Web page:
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More Pay Cuts, Furloughs for Museum Staffs Under COVID-19

virginia museum of fine arts building
Starting on Sunday, all part-time employees at the Virginia Museum of Fine Arts will be furloughed. (Wikimedia Commons)

Some Richmond-area museums are expected to institute more furloughs and pay cuts this weekend, as doors remain closed to the public due to the coronavirus pandemic.

Starting Saturday, the Science Museum of Virginia will force full-time, salaried staff to take one unpaid day off per pay period, every two weeks. That’s the equivalent of a 10% pay cut. The museum already furloughed most of its part-time employees. 

At the Virginia Museum of Fine Arts, non-critical part-time employees will be furloughed starting on Sunday. Those employees will now be eligible for unemployment. The art museum has 561 part-time staff, and 221 will be affected.

Richard Conti, the director of the Science Museum, said many museums have relied on endowments or other reserves to continue paying employees. As the pandemic drags on, he said museums are being forced to make difficult decisions.

“On March 13, we thought we had plenty of reserves, but as it went longer and longer, and looking forward to what it’ll be like when we reopen, we’ve had to make some adjustments,” Conti said.

Pay cuts for full-time staff at the Science Museum will not affect their healthcare benefits. 

Conti said employees have been understanding about the pay cuts and furloughs.

“We are a really busy museum and I don’t think anyone has seen it close like that for more than one day at a time,” Conti said. “Just seeing this huge place empty for weeks, I think everyone after a while was anticipating that we were going to have to take some sort of action.”

A spokesperson for the Science Museum said it was on track for a record year of admissions before the COVID-19 outbreak occurred. 

Both the VMFA and the Science Museum received state support under Governor Ralph Northam’s State of Emergency Declaration. Virginia allotted up to 160 hours of public health emergency leave to state employees, but those benefits expire this month. 

While those state-run museums weren’t eligible for federal relief, the Valentine Museum received a $300,000 emergency loan through the Small Business Administration. Bill Martin, who heads the local history museum in Richmond, said that loan has allowed them to continue to pay most full-time staff.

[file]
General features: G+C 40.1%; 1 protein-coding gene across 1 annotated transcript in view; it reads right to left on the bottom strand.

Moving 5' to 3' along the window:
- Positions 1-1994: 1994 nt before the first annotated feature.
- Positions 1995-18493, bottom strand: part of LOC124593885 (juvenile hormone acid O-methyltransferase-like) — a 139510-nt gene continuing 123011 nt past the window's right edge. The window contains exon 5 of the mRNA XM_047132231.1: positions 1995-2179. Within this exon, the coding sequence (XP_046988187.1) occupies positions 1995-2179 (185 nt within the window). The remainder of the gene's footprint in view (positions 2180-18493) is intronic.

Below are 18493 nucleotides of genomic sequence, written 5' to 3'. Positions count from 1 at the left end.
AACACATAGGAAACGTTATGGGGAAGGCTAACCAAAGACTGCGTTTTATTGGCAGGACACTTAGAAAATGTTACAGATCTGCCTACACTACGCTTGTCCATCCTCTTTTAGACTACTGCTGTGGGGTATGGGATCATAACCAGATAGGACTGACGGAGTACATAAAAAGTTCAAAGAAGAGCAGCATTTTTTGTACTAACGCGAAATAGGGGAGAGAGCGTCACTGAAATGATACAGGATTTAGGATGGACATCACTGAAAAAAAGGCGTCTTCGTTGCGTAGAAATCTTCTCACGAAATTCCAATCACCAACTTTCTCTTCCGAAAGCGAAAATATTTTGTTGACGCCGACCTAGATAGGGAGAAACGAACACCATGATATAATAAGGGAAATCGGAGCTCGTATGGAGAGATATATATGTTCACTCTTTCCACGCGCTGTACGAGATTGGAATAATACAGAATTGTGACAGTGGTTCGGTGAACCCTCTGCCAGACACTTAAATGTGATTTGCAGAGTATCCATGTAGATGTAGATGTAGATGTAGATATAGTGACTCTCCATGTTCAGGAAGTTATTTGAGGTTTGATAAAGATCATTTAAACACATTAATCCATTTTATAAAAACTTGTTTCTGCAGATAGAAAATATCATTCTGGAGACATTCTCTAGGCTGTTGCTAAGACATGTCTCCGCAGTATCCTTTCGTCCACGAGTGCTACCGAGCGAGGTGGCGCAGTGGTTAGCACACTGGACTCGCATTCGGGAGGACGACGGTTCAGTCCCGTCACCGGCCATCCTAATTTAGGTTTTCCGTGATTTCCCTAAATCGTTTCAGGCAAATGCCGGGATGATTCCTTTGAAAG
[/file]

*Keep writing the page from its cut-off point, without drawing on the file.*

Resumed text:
“That money, for us, is payroll,” Martin said. “It does allow us a lot of flexibility to keep people on and doing work that is meaningful.”

Even though the doors are closed, work is still going on behind-the-scenes at Richmond’s museums. 

The Valentine is using the coronavirus pandemic as an opportunity to reevaluate all of the pieces in the museum and if they serve the mission of the institution. The task, which includes evaluating more than 1.6 million objects, is the largest undertaking in the museum’s history.

Martin said the project is helping some part-time employees to stay on and help.

“One of the things that will also emerge from this is that this institution’s collection will also be very different,” he said. “We already know that there is a percentage of this collection that does not relate to our mission of documenting the history of the Richmond region.”

The Valentine has also created  activity workbooks for students who are now learning from home during the pandemic, as well as a  new outreach project so youth can document the historic moment they’re living in. 

At the Science Museum, exhibits are being disassembled for deep cleaning and maintenance.

“You’d be shocked at how much dust gets inside of some of this stuff,” Conti said. “There’s a lot of intense cleaning going on.”

It is still unclear when Richmond’s museums will be able to reopen, but in a statement, the VMFA says it has a tentative plan to bring back furloughed employees to begin the process of reopening the museum on June 5. 

Northam’s ‘stay-at-home’ order is scheduled to end on June 10.

*Editor's Note: A previous version of the story said all part-time employees at the Virginia Museum of Fine Arts were being furloughed. It has been updated to reflect that only 221 part-time employees will be furloughed.

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